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Greg

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Reply with quote  #1 
Hi

I'm usually on tabla forum but am here temporarily.

Can someone enlighten me on what to put under the tuning beads to protect the finish on my Bina sitar. I have seen others with what looks like sandpaper under to protect the finish and give the beads some grip...is that what I am seeing and if so how would you install it....

Thanks

G

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CheesecakeTomek

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Reply with quote  #2 
medium grain sand paper, folded so that the top and bottom are both rough sides- not sure how important this actualy is, but that is what my teacher does, so that's what I've got. Secure to tabli with conservative amount of elmer's glue.

Cheers,
Tomek
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rex@sitar.co.za

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Reply with quote  #3 
Sandpaper is the traditional method, but it the grain will eventually wear off and doesn't look very good glued to the tabli.

At the moment I'm using a tiny piece of non-slip "shelf liner" glued to the bottom of the bead. No slip, and it doesn't scuff the finish. I'm not sure what the technical term for this non-slip rubber is (some kind of latex?), but you can get it any hardware store very inexpensively.

A bit of soft leather or chamois works well too.

- Rex
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sitardoc

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Reply with quote  #4 
what i've found to be the best yet is hard pigskin-available from any shoe-repair place. it's friction is very high and it doesn't polish like most other materials do. it also doesn't hurt to remove the bead and file a flat on it corresponding to it's angle when in use. more surface area=more grip.
peace
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cwroyds

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Reply with quote  #5 
DO NOT GLUE SAND PAPER TO YOUR TABLI !!!!!!!
It is ugly and hard to undo after the sand is worn off.

My Kanai Lal showed up with a strip of sand paper glued down and I was so bummed out.
Scott Hackleman thinks he may be able to undo the damage.
But after years of being on there I am sure the wood underneath is a different color from the rest of the tabli.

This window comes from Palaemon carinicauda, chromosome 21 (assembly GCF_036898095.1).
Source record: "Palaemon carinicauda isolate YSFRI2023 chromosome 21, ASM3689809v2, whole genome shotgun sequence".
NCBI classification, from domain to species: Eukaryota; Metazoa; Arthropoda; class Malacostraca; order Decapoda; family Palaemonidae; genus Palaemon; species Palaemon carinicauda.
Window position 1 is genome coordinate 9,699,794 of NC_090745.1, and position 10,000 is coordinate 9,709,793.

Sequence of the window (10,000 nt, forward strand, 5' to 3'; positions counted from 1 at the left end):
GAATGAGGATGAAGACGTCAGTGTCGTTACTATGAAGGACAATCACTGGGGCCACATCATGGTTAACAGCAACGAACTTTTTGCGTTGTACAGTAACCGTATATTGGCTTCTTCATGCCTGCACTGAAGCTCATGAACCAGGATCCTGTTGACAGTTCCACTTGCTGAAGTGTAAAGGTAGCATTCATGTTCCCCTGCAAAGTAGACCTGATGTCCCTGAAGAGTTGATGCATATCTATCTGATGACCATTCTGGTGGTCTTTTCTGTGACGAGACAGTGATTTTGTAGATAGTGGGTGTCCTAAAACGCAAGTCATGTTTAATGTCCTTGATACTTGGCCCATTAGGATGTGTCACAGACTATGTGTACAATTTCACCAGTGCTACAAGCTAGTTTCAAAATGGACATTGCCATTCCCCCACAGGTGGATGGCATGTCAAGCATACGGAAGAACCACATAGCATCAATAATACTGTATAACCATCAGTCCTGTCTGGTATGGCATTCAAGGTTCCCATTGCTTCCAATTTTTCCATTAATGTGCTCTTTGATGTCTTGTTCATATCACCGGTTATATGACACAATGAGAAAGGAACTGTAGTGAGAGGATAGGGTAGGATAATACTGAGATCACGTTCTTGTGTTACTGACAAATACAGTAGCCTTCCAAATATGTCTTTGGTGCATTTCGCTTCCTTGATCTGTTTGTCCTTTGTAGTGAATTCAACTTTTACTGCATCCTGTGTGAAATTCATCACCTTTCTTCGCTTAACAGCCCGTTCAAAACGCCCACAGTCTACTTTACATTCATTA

plus It will be very hard to get the finish to match.

My advice is to follow the advice about putting leather or chamois on the bottom of the Swan.
This will only effect the swan and will work just fine.
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povster

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Reply with quote  #6 
Quote:
Originally Posted by "cwroyds"
DO NOT GLUE SAND PAPER TO YOUR TABLI !!!!!!!
It is ugly and hard to undo after the sand is worn off.

My Kanai Lal showed up with a strip of sand paper glued down and I was so bummed out.
Scott Hackleman thinks he may be able to undo the damage.
But after years of being on there I am sure the wood underneath is a different color from the rest of the tabli.
plus It will be very hard to get the finish to match.

My advice is to follow the advice about putting leather or chamois on the bottom of the Swan.
This will only effect the swan and will work just fine.
Agreed 100%. Chamois is a nice thing to use if the surface is without strings underneath. For example, on my rudra vin I have chamois under the main playing string beads because the beads are just running on top of the wood.

I tried chamois on the swan of a sitar a couple or three years ago and found the tarafs (sympathetics) the swan was riding on cut the chamois to pieces in a very short time. I used real leather and it works beautifully. I apply it so the smooth side is adhered with glue to the tuning bead and the "suede" side is facing the tarafs. No problems at all.

If you do not want ot use leather, then you can run a piece of sandpaper underneath the tarafs so the pressure from them will hold the sandpaper in place. When I was doing this many years ago I would cut out a rectangle of sandpaper in the right size. Then gently fold it so as not to really break the sirface of the sandpaper. Then take some scissors and make a pleasant "badge" shape on one side. Because the sandpaper was folded, when youn opened it up the badge shape would be reflected in the other side and it was pretty symmetrical. Just an aesthetic thing.